I’ll confess to never climbing about the Philip K. Dick train. As a Washington College student, I discovered an ancient paperback copy of 1978’s VALIS in the O’Neill Literary House, lasted 10 or 20 pages before tapping out. There was something vile and repulsive and off putting around Dick’s ennui; to attempt reading him was to feel increasingly unclean and uneasy, like fondling a Hellraiser puzzle box.
There’s nothing hip in admitting that Dick adaptations like Total Recall, Paycheck, Blade Runner, and Minority Report have contributed to my cinematic diet over the years. With the exception of Paycheck, they’re great movies. More arresting arguably than Paycheck is Richard Linklater’s adaptation of Dick’s 1977 novel A Scanner Darkly.
Set in a near future Anaheim, California, the film centers on Bob Arctor (Keanu Reeves), an undercover police officer who wears a “scramble suit”: a phantasmagoric disguise that projects a constantly shifting series of personas. (His boss dons one, too.) Arctor is investigating the source of a mysterious, pervasive drug called Substance D, which he’s consuming alongside equally fried pals played by Winona Ryder, Rory Cochrane, Woody Harrelson, and Robert Downey, Jr. The apparent locus of the investigation happens to be Arctor—and one of his friends wants to sell him out to the pigs.
“Deadpan” is a descriptor I tend to abuse, but A Scanner Darkly begs for that label; there’s a no-pulse flatness that consumes the film whole, accentuated by the rotoscoping animation that transforms actors and backgrounds into washed-out husks. It’s lethargic, so persuasively boring. Nothing occurring onscreen seems to have any consequence—even when it does—and the viewer shares the camera’s sense of mild nausea.
Downey’s matter-of-fact mania, Ryder’s exhaustion, Cochrane’s fidgeting, Reeves’ fantastic blankness, the low-level paranoia they share in common: all of it seems impossible to latch onto as a viewer. It’s like trying to shake hands with a conference room full of ghosts, or shadow-boxing an unreliable memory. Even that moment, early on, where Linklater offers us a sneak peek at a vast governmental surveillance apparatus feels almost resigned, anticlimactic.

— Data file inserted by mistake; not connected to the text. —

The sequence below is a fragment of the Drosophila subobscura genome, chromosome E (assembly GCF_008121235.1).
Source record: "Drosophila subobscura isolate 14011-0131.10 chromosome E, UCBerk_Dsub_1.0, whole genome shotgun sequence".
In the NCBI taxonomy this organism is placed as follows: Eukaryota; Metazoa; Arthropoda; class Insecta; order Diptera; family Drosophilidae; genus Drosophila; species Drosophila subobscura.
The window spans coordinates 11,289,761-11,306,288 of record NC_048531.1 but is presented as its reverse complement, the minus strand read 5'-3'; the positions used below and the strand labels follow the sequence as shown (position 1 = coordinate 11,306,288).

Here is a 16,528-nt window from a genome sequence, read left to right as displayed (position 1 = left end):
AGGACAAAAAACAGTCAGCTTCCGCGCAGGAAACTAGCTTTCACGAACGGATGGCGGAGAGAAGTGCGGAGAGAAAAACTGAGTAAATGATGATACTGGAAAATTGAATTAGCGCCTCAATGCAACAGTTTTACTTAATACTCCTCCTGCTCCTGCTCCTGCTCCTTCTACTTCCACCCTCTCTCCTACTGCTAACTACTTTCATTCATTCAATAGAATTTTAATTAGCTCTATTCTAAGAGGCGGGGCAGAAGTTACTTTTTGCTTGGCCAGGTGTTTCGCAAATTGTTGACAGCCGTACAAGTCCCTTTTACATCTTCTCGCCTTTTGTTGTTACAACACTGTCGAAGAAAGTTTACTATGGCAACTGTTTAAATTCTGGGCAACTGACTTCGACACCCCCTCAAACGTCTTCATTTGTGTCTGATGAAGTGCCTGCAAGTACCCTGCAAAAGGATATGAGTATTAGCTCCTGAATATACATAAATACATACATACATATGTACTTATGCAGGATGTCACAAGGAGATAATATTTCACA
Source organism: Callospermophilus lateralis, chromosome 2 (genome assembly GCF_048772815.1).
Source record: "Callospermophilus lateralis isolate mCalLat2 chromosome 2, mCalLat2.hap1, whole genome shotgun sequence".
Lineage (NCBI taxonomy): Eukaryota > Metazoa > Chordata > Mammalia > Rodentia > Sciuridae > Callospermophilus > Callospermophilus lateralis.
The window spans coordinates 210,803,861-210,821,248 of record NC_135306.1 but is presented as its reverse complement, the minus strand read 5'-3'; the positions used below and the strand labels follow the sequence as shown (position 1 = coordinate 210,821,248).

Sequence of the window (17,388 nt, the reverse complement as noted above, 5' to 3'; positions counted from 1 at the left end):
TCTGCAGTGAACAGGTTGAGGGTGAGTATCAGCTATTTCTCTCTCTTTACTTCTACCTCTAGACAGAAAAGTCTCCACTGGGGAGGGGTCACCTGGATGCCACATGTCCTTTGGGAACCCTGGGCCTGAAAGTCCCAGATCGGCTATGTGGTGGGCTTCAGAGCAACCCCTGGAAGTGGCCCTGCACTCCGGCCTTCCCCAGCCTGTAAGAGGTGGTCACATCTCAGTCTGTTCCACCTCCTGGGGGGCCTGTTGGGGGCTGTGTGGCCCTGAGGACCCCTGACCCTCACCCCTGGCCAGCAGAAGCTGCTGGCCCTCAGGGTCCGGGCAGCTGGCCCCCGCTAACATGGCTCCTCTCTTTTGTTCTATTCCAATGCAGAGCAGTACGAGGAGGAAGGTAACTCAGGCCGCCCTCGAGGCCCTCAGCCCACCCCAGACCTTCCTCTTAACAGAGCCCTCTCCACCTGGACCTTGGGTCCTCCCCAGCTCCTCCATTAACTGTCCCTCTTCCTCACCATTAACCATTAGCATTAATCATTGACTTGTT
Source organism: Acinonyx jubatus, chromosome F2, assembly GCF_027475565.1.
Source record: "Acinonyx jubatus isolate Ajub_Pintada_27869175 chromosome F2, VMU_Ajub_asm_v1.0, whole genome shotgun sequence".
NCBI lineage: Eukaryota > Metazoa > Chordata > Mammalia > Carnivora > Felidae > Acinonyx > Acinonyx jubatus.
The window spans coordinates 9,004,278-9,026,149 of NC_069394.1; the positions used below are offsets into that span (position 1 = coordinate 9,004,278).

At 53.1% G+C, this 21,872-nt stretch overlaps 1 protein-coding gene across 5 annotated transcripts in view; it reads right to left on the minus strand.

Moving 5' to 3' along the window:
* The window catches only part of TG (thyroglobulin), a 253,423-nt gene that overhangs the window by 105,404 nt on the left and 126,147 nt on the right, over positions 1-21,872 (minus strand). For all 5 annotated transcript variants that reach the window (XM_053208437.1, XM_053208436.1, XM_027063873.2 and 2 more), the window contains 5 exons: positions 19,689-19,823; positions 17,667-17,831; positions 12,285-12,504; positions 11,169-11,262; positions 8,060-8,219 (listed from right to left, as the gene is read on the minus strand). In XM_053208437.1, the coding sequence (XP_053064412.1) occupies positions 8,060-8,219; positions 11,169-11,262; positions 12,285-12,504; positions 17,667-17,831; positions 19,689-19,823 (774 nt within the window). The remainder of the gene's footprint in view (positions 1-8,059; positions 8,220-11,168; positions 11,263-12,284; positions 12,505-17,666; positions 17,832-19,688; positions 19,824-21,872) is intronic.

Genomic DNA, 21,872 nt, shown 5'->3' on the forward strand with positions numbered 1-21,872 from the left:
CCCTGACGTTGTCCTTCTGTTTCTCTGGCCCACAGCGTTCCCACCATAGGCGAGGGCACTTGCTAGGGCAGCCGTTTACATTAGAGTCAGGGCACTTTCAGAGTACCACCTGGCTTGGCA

That the world of A Scanner Darkly looks so much like the one we know—what little we see of it—is worth noting. Everything is so blandly pedestrian; everyone shrugs exhaustedly through their strands of plot, the denouement a light at the far end of a tunnel, never nearing. We become these characters, disconnected and adrift.
The most frequent conversational beat occurs when one addict asks another one question: “How much are you taking a day?” The answer is always pained, imprecise, and out of reach. Substance D is erasing awareness, cognition, perspective, self. The cul-de-sac this film drifts into is bucolic, companionable, and profoundly disturbing, catnip to the conspiracy-minded; you may recall, for instance, the Korea segment of David Mitchell’s Cloud Atlas. That a glimmer of hope slices through the gloom doesn’t obviate how adaptable this parable finally is. In the movie, Substance D is revealed to be synthesized from a small blue flower; in the waking reality where we all have to live, “Substance D” could represent any notion, bauble, or mania deployed to distract a population while the very ground it stands on is sold or auctioned away.